Time Heals All Wounds.. And Then Kills the Patient
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Dawn
Dawn
Wed Jul 16 04:11:59 2008
Shallow Intelligence
Topics:

I find it very frustrating how many news sites don't "get it" with the internet - when they report on things that pertain to things online, very few of them provide a direct link to anything the user might want to follow up on. For example, a news site might run a story on a new piece of software from FooCompany that's going to change the world, and while they're often will link to other stories they wrote about FooCompany and possibly the type of software it is, they almost never will link directoy to FooCompany or a press release. Traditional news media almost never get it right, which is probably why a lot of people get their news (for better or for worse) from slashdot, kuro5hin, or Wikinews.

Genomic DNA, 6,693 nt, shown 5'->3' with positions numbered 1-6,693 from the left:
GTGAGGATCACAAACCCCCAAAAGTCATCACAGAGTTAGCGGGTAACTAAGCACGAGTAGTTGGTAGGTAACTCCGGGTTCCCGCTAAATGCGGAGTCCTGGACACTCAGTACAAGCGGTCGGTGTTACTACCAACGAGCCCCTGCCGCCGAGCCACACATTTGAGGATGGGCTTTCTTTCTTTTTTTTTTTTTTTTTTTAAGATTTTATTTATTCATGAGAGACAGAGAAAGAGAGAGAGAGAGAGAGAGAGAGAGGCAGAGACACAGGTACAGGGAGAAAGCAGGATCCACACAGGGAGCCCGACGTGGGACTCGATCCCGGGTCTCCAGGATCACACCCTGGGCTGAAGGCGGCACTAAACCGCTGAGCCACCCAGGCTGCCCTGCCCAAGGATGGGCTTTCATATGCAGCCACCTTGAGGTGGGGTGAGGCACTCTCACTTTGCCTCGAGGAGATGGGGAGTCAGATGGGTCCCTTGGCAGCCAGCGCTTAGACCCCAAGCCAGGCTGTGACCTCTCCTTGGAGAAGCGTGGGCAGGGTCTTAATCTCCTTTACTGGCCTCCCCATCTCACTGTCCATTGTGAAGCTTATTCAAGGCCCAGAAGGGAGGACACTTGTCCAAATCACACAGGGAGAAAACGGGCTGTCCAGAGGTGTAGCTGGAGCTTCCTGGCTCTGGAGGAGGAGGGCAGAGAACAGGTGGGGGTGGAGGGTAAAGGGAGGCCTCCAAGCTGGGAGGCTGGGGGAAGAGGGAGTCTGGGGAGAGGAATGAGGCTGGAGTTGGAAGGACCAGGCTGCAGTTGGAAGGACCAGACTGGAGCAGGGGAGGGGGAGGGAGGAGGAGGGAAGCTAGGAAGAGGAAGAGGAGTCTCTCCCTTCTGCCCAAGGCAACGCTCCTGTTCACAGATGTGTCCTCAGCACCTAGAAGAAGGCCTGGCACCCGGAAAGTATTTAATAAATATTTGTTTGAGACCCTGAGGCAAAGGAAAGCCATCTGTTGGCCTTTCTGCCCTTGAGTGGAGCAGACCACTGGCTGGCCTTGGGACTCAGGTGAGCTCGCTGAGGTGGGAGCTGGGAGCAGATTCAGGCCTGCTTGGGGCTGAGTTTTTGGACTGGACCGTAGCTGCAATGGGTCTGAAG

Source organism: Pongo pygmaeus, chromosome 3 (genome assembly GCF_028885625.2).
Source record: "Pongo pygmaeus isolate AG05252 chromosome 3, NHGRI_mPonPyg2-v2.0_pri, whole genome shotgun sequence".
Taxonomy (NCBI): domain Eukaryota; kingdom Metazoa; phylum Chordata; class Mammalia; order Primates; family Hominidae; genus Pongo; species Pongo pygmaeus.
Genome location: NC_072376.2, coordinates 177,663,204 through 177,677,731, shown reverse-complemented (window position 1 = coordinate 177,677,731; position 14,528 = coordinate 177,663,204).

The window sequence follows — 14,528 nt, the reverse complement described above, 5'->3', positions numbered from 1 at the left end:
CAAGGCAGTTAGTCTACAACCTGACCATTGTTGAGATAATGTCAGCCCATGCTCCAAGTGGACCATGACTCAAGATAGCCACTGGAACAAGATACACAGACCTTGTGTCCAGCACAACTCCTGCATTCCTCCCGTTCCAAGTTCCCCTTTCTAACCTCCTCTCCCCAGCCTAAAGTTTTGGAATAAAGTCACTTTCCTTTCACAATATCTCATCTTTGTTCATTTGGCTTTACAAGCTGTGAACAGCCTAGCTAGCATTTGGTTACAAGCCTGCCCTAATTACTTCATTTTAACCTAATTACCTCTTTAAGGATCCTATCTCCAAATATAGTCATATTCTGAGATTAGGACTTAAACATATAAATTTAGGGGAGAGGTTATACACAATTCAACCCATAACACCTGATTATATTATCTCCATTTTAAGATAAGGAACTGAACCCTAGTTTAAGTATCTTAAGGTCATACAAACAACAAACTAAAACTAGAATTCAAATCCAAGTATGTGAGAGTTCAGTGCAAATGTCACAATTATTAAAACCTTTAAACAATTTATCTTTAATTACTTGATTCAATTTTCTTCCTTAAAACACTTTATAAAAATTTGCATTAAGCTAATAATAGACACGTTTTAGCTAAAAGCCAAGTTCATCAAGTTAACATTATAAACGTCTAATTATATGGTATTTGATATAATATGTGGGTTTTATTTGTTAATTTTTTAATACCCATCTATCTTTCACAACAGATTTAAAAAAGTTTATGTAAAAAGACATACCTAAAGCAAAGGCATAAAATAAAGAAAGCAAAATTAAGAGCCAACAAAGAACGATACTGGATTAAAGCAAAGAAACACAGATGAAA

Pondering the phonomena of discussions with other people where certain styles of argument cause a statement/point to have no impact because one has decided that style of argument is invalid. For me, a very strong example is argument by consequence - when, for example, people try to argue that something must be true/valid because otherwise a conclusion they could not bear would be reached, I tend to fold up and reject that entire line of argument. This worries me a bit because I do accept pragmatism as (in fact, consider it the only honest) foundation for a system of understanding - the difference between "I believe it because the alternative is too ugly to accept" and "I believe it because without that belief I cannot begin to think in a useful way" is not as big as I would like it to be. I think the key difference is intent though - with the second, one is intending to establish the beginnings of a framework of philosophy/thinking, after which one hopes to rely mostly on that framework. With the first, one is moving directly to a conclusion that one wants to reach, generally on a matter that's already fairly high-up in one's layers of Weltanschauung. As a quick example of each, I have often heard the argument that a moral framework is intrinsic to nature because otherwise we could not condemn "evil" acts strongly. Read another way, we want to condemn acts as evil, therefore we interpret an (our) moral framework as intrinsic to the nature of things. For the second sort, we assume that we are not living in a world where events are subtly manipulated so as to make statistical inference invalid, so that we can use abductive and statistical/scientific reasoning and assume naturalism. Are these really as distant as I'd like? Not really - while I am a naturalist (in both the metaphysical and methodological sense), I don't think we can build an incredibly strong argument that naturalism is necessarily the only reasonable conclusion - the strongest lines of reasoning we have, I think, is to examine the nature of specific beliefs to deflate them (see the psychological and other fingerprints on deities and religious beliefs) and to accept any remaining uncertainty as part of that accepted in the pragmatic moves needed to provide a basis for our thinking. We can never reach a deep escape from the brain-in-a-jar or related scenario, nor even feel completely satisfied with "cogito ergo sum", but we accept them as working/enabling conclusions/intuitions.